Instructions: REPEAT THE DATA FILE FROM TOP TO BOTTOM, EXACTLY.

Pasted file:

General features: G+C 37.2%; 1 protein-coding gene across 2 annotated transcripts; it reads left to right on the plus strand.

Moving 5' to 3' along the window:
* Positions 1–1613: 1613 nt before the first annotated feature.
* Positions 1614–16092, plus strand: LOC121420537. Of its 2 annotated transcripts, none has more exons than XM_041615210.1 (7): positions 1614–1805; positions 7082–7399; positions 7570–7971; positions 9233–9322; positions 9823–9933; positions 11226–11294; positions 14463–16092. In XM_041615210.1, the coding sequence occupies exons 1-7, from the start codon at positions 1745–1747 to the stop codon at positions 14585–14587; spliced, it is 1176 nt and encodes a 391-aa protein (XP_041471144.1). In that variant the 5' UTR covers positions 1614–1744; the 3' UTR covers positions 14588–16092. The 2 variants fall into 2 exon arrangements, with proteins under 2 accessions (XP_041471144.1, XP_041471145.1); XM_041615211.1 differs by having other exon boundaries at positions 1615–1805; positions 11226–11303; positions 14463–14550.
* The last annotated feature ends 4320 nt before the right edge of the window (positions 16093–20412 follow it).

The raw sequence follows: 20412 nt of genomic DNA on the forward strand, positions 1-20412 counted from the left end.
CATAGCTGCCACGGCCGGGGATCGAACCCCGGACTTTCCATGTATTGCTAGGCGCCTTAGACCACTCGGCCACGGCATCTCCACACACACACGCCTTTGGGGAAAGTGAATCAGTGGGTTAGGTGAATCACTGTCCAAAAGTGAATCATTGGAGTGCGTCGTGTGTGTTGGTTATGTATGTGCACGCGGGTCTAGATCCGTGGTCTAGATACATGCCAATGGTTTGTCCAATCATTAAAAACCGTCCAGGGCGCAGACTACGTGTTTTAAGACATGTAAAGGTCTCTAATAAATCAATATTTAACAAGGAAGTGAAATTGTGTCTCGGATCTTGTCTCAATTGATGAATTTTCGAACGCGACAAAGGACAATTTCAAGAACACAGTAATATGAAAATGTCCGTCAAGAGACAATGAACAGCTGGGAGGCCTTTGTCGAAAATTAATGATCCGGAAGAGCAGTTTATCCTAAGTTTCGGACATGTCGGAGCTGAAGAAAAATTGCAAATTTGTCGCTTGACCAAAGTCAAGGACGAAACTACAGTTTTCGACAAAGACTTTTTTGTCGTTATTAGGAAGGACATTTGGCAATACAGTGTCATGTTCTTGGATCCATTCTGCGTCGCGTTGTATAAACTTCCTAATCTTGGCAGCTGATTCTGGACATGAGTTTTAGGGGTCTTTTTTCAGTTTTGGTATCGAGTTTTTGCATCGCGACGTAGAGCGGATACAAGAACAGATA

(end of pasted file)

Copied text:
General features: G+C 37.2%; 1 protein-coding gene across 2 annotated transcripts; it reads left to right on the plus strand.

Moving 5' to 3' along the window:
* Positions 1–1613: 1613 nt before the first annotated feature.
* Positions 1614–16092, plus strand: LOC121420537. Of its 2 annotated transcripts, none has more exons than XM_041615210.1 (7): positions 1614–1805; positions 7082–7399; positions 7570–7971; positions 9233–9322; positions 9823–9933; positions 11226–11294; positions 14463–16092. In XM_041615210.1, the coding sequence occupies exons 1-7, from the start codon at positions 1745–1747 to the stop codon at positions 14585–14587; spliced, it is 1176 nt and encodes a 391-aa protein (XP_041471144.1). In that variant the 5' UTR covers positions 1614–1744; the 3' UTR covers positions 14588–16092. The 2 variants fall into 2 exon arrangements, with proteins under 2 accessions (XP_041471144.1, XP_041471145.1); XM_041615211.1 differs by having other exon boundaries at positions 1615–1805; positions 11226–11303; positions 14463–14550.
* The last annotated feature ends 4320 nt before the right edge of the window (positions 16093–20412 follow it).

The raw sequence follows: 20412 nt of genomic DNA on the forward strand, positions 1-20412 counted from the left end.
CATAGCTGCCACGGCCGGGGATCGAACCCCGGACTTTCCATGTATTGCTAGGCGCCTTAGACCACTCGGCCACGGCATCTCCACACACACACGCCTTTGGGGAAAGTGAATCAGTGGGTTAGGTGAATCACTGTCCAAAAGTGAATCATTGGAGTGCGTCGTGTGTGTTGGTTATGTATGTGCACGCGGGTCTAGATCCGTGGTCTAGATACATGCCAATGGTTTGTCCAATCATTAAAAACCGTCCAGGGCGCAGACTACGTGTTTTAAGACATGTAAAGGTCTCTAATAAATCAATATTTAACAAGGAAGTGAAATTGTGTCTCGGATCTTGTCTCAATTGATGAATTTTCGAACGCGACAAAGGACAATTTCAAGAACACAGTAATATGAAAATGTCCGTCAAGAGACAATGAACAGCTGGGAGGCCTTTGTCGAAAATTAATGATCCGGAAGAGCAGTTTATCCTAAGTTTCGGACATGTCGGAGCTGAAGAAAAATTGCAAATTTGTCGCTTGACCAAAGTCAAGGACGAAACTACAGTTTTCGACAAAGACTTTTTTGTCGTTATTAGGAAGGACATTTGGCAATACAGTGTCATGTTCTTGGATCCATTCTGCGTCGCGTTGTATAAACTTCCTAATCTTGGCAGCTGATTCTGGACATGAGTTTTAGGGGTCTTTTTTCAGTTTTGGTATCGAGTTTTTGCATCGCGACGTAGAGCGGATACAAGAACAGATA